So we spent the last three days doing what cruisers do best! Hah! You thought I was going to say "eating and drinking"! We do that very well too, but what we actually do best is: rapidly make good friends, swap (unexaggerated) sea stories and share dreams and schemes for the future. The venue for this three day intensive was the Tahiti-Moorea Cruiser's Rendezvous where people from all over the world converged to celebrate canal passages, ocean crossings, and a spirit of adventure on the water. For the crew of Rutea it was also a celebration of our completion of our first six months at sea, of one of the longest ocean passages one can make and of 4,600 miles under our keel since leaving San Diego!
True to the Polynesian culture our gathering began in Papeete with flowers and blessings. At any gathering, beautiful young people stand at the entry and hand out flowers, usually a sweet smelling Tiare Tahiti gardenia, to place behind your ear (the ear you place it behind indicates whether you are "taken" or "available")! Looking beautiful and smelling sweet one's confidence is bolstered for mingling, learning new crafts and trying new foods. Of course the hypnotic dancing and music deepens one's Polynesian connection and readies you for love OR going to war!
Moving the party Polynesian style by boat onward to Moorea (remember South Pacific?), the tribe continued two more days of festivities with more flowers (leis and crowns), more ukuleles and dancing and typical sporting competitions- outrigger canoe races, coconut husking races, banana stalk hauling races and a race to the line-up for the traditional Polynesian feast! Slipping back out to our boats at night, away from the mosquitoes and no-nos on the beach, informal happy hours, potlucks and dinners were formed and reformed. It was as if we couldn't get enough of each other before we once again set sail to go our different ways.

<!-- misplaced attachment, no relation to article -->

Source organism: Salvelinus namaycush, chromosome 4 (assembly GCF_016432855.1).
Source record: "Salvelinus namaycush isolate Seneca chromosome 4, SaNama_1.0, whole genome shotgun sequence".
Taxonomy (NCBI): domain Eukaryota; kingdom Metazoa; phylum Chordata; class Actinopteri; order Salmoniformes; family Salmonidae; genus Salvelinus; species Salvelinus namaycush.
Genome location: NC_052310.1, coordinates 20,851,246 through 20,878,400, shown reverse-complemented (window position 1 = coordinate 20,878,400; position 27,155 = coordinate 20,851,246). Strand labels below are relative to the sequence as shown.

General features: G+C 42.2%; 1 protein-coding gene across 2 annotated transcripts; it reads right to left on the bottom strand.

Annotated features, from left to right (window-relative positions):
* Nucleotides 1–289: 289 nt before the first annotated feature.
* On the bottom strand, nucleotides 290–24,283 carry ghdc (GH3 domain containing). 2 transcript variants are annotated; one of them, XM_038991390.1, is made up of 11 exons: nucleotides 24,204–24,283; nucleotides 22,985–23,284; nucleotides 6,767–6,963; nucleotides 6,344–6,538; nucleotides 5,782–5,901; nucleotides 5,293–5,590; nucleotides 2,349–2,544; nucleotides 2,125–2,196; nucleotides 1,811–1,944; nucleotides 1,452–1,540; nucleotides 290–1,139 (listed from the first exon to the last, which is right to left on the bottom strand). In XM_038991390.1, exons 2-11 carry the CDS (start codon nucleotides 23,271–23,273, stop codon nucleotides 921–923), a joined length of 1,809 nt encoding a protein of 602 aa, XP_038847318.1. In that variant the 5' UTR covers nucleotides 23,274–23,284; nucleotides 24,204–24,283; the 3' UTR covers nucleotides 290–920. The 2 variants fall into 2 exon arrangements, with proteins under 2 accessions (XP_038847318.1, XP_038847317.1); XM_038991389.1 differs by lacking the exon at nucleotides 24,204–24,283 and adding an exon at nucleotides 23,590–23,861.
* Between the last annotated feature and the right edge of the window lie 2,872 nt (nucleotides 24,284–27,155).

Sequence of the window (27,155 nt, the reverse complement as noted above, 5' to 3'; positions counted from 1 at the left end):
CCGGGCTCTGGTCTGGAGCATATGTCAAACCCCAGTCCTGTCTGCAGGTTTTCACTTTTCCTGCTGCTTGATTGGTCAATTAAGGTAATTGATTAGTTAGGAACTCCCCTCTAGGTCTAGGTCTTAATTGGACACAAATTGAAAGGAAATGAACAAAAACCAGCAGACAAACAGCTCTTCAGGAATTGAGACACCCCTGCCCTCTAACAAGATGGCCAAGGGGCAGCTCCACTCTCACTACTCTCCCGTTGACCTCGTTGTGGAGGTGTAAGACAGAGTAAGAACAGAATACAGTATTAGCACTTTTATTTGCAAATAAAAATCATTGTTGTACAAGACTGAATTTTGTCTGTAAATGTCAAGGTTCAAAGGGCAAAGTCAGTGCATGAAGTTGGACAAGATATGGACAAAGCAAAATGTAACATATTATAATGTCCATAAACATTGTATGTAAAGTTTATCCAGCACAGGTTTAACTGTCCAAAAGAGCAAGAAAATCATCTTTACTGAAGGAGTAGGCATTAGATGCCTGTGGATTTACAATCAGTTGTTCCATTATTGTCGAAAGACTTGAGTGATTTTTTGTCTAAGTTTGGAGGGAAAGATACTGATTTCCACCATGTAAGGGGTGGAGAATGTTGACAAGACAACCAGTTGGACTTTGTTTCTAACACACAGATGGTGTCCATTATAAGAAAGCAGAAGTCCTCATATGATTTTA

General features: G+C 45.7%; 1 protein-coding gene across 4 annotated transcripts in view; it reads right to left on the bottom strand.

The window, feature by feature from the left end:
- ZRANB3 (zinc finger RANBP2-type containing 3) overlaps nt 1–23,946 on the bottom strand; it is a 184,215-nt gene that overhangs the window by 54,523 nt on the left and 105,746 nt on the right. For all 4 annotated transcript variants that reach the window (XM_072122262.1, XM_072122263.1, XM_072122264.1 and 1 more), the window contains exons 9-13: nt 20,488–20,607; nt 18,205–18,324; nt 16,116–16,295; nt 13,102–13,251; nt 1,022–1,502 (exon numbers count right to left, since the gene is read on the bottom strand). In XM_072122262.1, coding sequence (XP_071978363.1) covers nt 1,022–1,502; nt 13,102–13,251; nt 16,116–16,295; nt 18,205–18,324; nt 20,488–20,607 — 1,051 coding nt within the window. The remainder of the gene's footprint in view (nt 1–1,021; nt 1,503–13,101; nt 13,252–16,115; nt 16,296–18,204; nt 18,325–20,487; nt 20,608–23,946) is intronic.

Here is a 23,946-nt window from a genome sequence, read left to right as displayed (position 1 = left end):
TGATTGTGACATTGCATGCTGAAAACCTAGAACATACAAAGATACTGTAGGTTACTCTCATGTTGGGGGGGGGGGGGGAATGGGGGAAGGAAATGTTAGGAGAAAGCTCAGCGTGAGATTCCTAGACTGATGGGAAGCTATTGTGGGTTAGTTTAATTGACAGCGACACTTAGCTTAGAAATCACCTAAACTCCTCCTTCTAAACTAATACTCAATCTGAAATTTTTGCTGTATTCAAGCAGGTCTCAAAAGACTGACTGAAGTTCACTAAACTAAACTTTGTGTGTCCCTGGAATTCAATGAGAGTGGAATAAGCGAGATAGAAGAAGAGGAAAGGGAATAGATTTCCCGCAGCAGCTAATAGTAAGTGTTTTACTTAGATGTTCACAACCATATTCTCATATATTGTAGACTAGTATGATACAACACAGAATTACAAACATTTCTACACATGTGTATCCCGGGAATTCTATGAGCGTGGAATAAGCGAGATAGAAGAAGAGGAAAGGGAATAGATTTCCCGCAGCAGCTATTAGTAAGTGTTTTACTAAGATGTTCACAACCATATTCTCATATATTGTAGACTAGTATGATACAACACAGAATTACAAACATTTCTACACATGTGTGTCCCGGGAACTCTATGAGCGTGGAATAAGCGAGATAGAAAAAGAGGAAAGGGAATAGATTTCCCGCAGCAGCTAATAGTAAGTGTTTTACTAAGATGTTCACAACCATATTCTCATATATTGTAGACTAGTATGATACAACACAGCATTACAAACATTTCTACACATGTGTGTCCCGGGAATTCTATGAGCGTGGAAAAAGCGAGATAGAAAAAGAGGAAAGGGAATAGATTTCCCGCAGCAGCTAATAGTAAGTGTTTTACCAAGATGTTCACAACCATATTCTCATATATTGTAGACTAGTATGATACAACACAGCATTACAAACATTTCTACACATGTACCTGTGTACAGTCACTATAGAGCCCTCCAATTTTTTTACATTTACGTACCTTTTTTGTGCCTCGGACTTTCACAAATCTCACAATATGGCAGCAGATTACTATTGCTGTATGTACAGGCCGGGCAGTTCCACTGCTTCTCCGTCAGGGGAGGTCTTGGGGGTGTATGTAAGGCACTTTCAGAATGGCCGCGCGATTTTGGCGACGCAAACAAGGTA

Hard as it is to imagine, I think the next half of our trip is going to be even more exotic than the first half! We are headed off of the beaten path and are going to step into a world where communities are still ruled by Chiefs and trading is the major form of commerce. I have only been able to fathom our trip one leg at a time because each new stretch only felt doable to me after successfully accomplishing the previous stretch, which helped build muscle and confidence for the next. Excitement and courage for what is to come also is contagious, and caught from sharing stories with other cruisers! Comparing experiences, routes, local knowledge and knowing you might cross wakes with someone again draws me forward to the next island adventure!
Feeling very well celebrated and feeling like we celebrated others very well, we have ten (or so) days to complete our tour of the Society Islands. We have made and revised plans many times because even the best laid plans can't accommodate for how hard it is to leave a place that you are really enjoying! We are provisioned with food, water, fuel and gifts for the Chiefs and ready to leave when we "have to". In the meantime we will continue to do what we do best: make new friends, rendezvous with old friends, share stories and plan for all of those ports out there just waiting for discovery!
R of Rutea
At 6/30/2011 6:07 PM (utc) Rutea's position was 16°50.67'S 151°21.73'W
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